This type of device is suitable for a variety of analytical tests of biological fluids, such as determining biochemical or hematological characteristics, or measuring the concentration in such fluids of proteins, hormones, carbohydrates, lipids, drugs, toxins, gases, electrolytes, etc. The procedures for performing these tests have been described in the literature. Among the tests, and where they are described, are the following:
The present device is particularly well suited for measuring blood-clotting time—“prothrombin time” or “PT time”—and details regarding such a device appear below. The modifications needed to adapt the device for applications such as those listed above require no more than routine experimentation.
As shown in
As shown in
The method of using the strip of
As described above, the detector senses a sample in sample port 12, simply by detecting a reduction in (specular) reflection of a light signal that is emitted by 42 a and detected by 42 b. However, that simple system cannot easily distinguish between a whole blood sample and some other liquid (e.g., blood serum) placed in the sample port in error or, even, an object (e.g., a finger) that can approach sample port 12 and cause the system to erroneously conclude that a proper sample has been applied. To avoid this type of error, another embodiment measures diffuse reflection from the sample port. This embodiment appears in
The device pictured in FIG. 2 and described above is preferably formed by laminating thermoplastic sheets 26 and 28 to a thermoplastic intermediate layer 24 that has adhesive on both of its surfaces. The cutouts that form the elements shown in
The bypass channel of
Bypass channel 52 minimizes that risk. The reduced pressure on the bladder side of the stop junction draws sample into the bypass channel (
If either or both of these control measurements are outside the range, then a retest is indicated. Extended stop junction 422 stops flow in all three measurement areas.
All the previous figures depict the device of this invention as a laminated strip structure; however, the device could also be an injection-molded structure of the type shown in
The principle of operation of the injection molded device is the same as described above. It provides greater flexibility in the design of the stop junction, as well as the other elements of the device, because a wide range of channel cross sections are feasible. The molded structure also provides more rigidity, although it is substantially more costly.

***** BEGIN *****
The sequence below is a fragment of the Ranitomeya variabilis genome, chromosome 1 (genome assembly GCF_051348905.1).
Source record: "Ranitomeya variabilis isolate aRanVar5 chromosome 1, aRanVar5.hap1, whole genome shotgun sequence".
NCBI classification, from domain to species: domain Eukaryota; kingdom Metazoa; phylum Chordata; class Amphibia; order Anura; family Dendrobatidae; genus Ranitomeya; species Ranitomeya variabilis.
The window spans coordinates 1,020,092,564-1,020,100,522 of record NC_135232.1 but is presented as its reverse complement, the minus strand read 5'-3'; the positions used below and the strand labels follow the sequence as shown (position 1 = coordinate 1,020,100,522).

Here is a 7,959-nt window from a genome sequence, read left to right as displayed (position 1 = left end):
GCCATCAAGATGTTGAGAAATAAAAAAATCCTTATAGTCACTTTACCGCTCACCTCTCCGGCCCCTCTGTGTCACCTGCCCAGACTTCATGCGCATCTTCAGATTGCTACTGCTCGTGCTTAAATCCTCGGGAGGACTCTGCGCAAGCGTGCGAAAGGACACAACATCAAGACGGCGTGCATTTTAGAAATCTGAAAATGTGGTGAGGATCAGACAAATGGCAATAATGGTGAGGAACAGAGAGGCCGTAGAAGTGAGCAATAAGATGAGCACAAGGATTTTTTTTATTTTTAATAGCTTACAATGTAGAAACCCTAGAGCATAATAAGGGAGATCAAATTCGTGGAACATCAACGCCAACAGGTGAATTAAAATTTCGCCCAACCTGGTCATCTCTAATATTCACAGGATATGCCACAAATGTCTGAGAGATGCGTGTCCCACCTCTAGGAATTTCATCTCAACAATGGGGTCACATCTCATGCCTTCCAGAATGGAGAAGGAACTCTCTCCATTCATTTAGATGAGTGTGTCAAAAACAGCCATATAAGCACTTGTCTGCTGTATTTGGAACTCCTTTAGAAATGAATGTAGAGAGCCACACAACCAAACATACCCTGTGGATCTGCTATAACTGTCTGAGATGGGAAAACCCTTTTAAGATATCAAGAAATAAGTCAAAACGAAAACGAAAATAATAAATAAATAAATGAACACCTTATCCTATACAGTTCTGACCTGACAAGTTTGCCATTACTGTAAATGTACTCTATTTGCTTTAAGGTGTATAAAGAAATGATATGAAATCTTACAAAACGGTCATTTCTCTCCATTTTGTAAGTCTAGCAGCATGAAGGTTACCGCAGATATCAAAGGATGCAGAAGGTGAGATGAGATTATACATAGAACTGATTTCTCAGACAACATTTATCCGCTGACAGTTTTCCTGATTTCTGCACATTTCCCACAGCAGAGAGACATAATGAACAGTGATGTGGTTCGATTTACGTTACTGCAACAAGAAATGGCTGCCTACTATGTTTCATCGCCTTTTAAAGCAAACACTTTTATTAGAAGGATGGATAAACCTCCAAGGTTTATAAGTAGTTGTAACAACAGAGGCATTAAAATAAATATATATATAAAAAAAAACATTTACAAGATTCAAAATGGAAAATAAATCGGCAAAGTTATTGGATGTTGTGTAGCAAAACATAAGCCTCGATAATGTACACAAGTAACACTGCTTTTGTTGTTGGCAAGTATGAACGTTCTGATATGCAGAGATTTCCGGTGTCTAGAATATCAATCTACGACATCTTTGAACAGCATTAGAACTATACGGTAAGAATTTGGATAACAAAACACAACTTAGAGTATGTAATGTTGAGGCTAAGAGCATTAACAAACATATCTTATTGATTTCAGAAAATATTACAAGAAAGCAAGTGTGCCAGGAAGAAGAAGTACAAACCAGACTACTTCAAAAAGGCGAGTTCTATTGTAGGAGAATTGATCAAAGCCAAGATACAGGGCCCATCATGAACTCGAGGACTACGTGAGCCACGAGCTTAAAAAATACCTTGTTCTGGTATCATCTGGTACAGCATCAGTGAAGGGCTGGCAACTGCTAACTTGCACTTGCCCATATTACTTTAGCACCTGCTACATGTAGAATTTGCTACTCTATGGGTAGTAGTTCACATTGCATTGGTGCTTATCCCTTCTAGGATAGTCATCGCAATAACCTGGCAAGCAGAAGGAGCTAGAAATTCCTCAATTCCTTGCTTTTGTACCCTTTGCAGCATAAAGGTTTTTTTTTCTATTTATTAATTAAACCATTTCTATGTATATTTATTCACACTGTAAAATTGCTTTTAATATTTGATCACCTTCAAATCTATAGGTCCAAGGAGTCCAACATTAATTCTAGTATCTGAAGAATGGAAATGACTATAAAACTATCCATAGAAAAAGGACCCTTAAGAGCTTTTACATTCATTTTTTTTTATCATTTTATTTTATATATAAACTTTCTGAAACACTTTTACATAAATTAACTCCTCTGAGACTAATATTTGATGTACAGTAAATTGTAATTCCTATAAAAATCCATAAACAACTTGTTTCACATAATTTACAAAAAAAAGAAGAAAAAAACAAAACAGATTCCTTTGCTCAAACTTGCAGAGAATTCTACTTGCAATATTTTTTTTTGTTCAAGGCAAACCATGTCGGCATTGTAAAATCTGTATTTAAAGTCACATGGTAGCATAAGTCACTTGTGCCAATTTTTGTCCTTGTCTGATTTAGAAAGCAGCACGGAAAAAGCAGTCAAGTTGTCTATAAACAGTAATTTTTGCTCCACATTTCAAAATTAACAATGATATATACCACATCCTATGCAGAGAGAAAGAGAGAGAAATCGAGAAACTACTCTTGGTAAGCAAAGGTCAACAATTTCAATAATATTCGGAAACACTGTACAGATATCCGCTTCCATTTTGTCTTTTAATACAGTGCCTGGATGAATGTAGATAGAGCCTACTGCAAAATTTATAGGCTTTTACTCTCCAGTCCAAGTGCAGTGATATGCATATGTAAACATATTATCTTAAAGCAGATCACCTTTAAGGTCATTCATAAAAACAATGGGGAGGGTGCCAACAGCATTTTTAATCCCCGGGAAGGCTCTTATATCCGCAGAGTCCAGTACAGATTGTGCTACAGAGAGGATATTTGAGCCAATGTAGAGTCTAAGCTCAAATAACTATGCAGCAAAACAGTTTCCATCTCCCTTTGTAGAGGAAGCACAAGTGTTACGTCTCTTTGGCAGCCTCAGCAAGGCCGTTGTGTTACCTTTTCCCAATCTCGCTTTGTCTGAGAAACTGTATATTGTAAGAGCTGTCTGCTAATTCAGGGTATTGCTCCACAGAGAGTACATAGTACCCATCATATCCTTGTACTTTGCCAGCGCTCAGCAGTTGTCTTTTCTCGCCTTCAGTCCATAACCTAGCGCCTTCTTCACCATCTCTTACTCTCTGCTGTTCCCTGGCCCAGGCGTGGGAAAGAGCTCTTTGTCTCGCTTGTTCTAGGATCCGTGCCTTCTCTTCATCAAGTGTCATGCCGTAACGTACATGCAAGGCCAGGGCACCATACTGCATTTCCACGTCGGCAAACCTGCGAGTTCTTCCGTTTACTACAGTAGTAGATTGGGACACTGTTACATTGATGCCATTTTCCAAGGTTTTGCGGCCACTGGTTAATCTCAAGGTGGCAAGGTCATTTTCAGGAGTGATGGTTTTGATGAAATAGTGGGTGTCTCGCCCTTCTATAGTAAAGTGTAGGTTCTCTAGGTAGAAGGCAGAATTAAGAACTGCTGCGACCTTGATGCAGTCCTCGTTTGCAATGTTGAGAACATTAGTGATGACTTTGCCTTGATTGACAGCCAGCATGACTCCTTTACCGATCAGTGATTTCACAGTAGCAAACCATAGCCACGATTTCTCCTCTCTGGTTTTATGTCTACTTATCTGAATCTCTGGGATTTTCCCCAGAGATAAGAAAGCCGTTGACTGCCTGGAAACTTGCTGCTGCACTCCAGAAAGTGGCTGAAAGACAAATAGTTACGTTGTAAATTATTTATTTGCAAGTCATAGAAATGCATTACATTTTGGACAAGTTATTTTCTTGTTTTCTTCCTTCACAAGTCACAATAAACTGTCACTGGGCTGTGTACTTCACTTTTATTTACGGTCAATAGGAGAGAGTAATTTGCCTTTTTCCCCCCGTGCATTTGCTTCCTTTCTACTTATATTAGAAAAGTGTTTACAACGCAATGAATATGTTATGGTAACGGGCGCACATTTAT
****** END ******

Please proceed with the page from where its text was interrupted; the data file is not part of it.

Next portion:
The following examples demonstrate the present invention in its various embodiments, but are not intended to be in any way limiting.
A strip of this invention is made by first passing a double-sided adhesive tape (RX 675SLT, available from Scapa Tapes, Windsor, Conn.) sandwiched between two release liners into a laminating and rotary die-cutting converting system. The pattern shown in
A procedure that is similar to the one described in Example 1 is followed to make a strip of the type depicted in FIG. 10. Reagent that is bubble-jet printed onto areas 118P, 218P, and 318P is, respectively, thromboplastin; thromboplastin, bovine eluate, and recombinant Factor VIIa; and thromboplastin and bovine eluate alone. The bovine eluate (plasma barium citrate bovine eluate) is available from Haemotologic Technologies, Burlington, Vt.; and recombinant Factor VIIa from American Diagnostica, Greenwich, Conn.
Measurements made on a whole blood sample using the strip of this Example yield a curve of the type shown in
The device of
The invention having been fully described, it will be apparent to one of ordinary skill in the art that many modifications and changes may be made to it without departing from the spirit and scope of the present invention.
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|U.S. Classification||422/67, 436/46, 436/164, 356/39, 436/165, 422/68.1, 422/417|
|International Classification||G01N33/52, B01L3/00, G01N33/53, G01N33/86, G01N33/543, G01N33/48, G01N33/49, G01N33/558, A61B5/00|
|Cooperative Classification||Y10T436/25375, B01L2300/0864, B01L2400/0406, G01N33/5304, B01L2200/12, G01N33/525, B01L2300/0681, B01L2400/0688, B01L2400/0481, B01L3/502738, B01L2200/0621, Y10T436/112499, B01L2300/0822, B01L2300/087, G01N33/4905, B01L2300/0887, G01N33/558, B01L3/5027, G01N21/8483, G01N33/54386, B01L3/502723, G01N2333/96447, G01N2333/7454, B01L2300/0825|
|European Classification||B01L3/5027, B01L3/5027E, G01N33/53B2, G01N33/543K4, G01N33/558, G01N33/49B, G01N33/52C|
|Apr 14, 2003||AS||Assignment|
Owner name: LIFESCAN, INC., CALIFORNIA
Free format text: ASSIGNMENT OF ASSIGNORS INTEREST;ASSIGNORS:SHARTLE, ROBERT JUSTICE;PAN, VICTOR;LEMKE, JOHN;AND OTHERS;REEL/FRAME:014034/0241;SIGNING DATES FROM 20030321 TO 20030404
|Sep 2, 2009||FPAY||Fee payment|
Year of fee payment: 4
|Sep 4, 2013||FPAY||Fee payment|
Year of fee payment: 8